An appreciative, uncritical look at silent film comedies and thrillers from early in the century through the 1920s. It starts with a 1905 look at French comedy, goes through the 1910s with ...
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An appreciative, uncritical look at silent film comedies and thrillers from early in the century through the 1920s. It starts with a 1905 look at French comedy, goes through the 1910s with Sennett, Chaplin, and Fairbanks, and into the 1920s with Max Roach, Snub Pollard, Harry Langdon, Al St. John, Charlie Chase, and the teaming of Laurel and Hardy. Thrillers feature Houdini and serials, with special attention to Pearl White, Ruth Roland, and Monty Banks. The film often lets the silent pictures speak for themselves, running entire one-reelers or significant chunks of an old movie. Written by
This film makes extensive use of Chopin's "Tristesse" and Franz Von Suppe's "Morning, Noon and Night in Vienna". See more »
In the opening sequence, a filmed fight between the hero and the villain is supposedly projected in slow motion. Yet, the villain's coat moves in real time, indicating that the actors had staged the slow-motion effect. See more »
This is one of those revolution-torn republics, where mothers scare their kids by telling them they'll someday be President. Wiliest of the bomb-dodgers is El Presidente Snub Pollard. The year is 1922, which shows how little times have really changed.
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"Days of Thrills and Laughter" opens with what the narrator calls "the first double-feature title" in which the opening credits are shown on the right-hand side of the screen while an excerpt from the 1922 Snub Pollard comedy "The Movies" is displayed on the left.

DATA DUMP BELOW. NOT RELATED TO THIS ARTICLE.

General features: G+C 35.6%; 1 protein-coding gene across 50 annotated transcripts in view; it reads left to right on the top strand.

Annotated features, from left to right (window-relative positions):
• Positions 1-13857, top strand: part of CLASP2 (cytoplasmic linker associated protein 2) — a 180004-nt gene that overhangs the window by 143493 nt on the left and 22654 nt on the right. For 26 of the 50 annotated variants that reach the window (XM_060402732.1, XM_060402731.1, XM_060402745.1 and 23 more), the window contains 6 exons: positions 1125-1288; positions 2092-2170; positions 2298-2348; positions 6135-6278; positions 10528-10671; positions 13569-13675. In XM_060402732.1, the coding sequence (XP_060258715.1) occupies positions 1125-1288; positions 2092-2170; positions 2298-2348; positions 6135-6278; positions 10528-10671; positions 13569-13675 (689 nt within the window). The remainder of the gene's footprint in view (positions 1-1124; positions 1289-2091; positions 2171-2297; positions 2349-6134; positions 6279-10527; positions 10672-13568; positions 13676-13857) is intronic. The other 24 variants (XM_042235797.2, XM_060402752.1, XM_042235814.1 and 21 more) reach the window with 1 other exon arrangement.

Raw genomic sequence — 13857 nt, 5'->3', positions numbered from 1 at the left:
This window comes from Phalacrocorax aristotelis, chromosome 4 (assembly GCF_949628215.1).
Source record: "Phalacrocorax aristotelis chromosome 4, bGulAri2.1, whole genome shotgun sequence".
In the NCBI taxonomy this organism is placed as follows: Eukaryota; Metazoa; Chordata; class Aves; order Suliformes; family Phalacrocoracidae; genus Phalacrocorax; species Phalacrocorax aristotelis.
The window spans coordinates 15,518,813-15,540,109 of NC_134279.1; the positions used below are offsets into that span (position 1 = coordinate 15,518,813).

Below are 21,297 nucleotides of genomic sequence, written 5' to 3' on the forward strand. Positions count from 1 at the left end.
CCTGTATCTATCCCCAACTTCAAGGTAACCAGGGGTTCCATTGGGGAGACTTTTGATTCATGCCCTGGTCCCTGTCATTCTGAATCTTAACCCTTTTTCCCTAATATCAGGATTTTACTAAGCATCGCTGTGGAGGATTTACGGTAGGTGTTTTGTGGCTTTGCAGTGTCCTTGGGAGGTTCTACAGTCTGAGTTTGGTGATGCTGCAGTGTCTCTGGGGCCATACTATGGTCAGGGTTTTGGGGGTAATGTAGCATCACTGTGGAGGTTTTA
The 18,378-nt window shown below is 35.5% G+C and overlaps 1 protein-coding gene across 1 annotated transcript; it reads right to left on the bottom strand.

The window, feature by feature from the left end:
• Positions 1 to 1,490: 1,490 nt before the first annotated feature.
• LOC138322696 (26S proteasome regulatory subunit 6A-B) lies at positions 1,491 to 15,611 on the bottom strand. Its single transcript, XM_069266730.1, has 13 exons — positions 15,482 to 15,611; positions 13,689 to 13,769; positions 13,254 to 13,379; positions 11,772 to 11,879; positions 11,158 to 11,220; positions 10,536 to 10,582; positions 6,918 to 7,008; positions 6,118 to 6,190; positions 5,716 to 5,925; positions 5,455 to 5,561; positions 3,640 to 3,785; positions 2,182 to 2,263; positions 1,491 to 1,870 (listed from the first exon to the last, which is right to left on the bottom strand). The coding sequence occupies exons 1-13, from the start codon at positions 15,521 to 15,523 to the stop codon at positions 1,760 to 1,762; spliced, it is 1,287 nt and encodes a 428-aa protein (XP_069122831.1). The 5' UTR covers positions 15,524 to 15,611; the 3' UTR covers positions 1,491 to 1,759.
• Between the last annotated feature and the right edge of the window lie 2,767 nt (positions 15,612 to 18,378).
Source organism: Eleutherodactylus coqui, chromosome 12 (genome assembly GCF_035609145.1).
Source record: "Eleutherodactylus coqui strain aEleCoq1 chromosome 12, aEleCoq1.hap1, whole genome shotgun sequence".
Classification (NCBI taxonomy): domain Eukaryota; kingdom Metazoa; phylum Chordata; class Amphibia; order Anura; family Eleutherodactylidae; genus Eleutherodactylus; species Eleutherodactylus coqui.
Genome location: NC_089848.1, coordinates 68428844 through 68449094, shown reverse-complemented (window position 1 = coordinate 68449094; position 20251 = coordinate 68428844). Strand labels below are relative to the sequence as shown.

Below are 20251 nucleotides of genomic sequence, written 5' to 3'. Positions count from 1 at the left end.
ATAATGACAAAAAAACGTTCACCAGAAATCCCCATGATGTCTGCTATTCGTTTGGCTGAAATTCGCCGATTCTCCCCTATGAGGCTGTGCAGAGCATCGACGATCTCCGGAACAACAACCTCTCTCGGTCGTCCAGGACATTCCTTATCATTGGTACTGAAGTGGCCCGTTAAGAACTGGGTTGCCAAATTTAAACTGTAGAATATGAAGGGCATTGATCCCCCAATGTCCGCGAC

When the credit for the film's composer-conductor appears, the narrator calls out, "Hold it!" and both sides of the frame freeze. "OK, bring up that name," intones the narrator, as "Jack Shaindlin" expands to nearly the full width of the frame. The narrator declares, "That's enough!," the name shrinks back to its original size, and the movie starts up again, with the narrator explaining, "Sorry, folks, it's in his contract."
At the end of the credits sequence, the movie freezes once again so producer-writer Robert Youngson's name can do a cartwheel while expanding to large size. To which the narrator exclaims, "What a showoff! Take Youngson down - all the way down!" as the name shrinks and disappears. See more »
A "Silent-Comedy" Documentary Of Chills And Thrills
Released in 1961 - If you enjoy watching fantastically wild stunts and hilariously crazy slapstick comedy turned up to full-throttle, then this thrill-packed documentary is definitely guaranteed to get you roaring with peals of laughter.
Selected from hundreds of hours of vintage film clips, producer Robert Youngson brings to the viewer the funniest scenes ever captured on film from the likes of Charley Chase, Stan Laurel, Mack Sennett, "Snub" Pollard, Oliver Hardy, The Keystone Kops, Boris Karloff and Kewpie Morgan.
This delightful anthology is a treasure-filled look at yesterday, reminding all of the invention and artistry of uninhibited movie-making that took place during the silent era.
Presented in b&w, Days Of Thrills & Laughter (which is jam-packed with uproarious sight-gags, fast-paced car chases and elaborately staged pranks) has a running time of 93 minutes.
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